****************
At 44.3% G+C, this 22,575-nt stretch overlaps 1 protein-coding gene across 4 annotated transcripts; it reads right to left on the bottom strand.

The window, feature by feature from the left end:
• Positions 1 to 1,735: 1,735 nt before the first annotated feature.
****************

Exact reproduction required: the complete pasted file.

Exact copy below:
At 44.3% G+C, this 22,575-nt stretch overlaps 1 protein-coding gene across 4 annotated transcripts; it reads right to left on the bottom strand.

The window, feature by feature from the left end:
• Positions 1 to 1,735: 1,735 nt before the first annotated feature.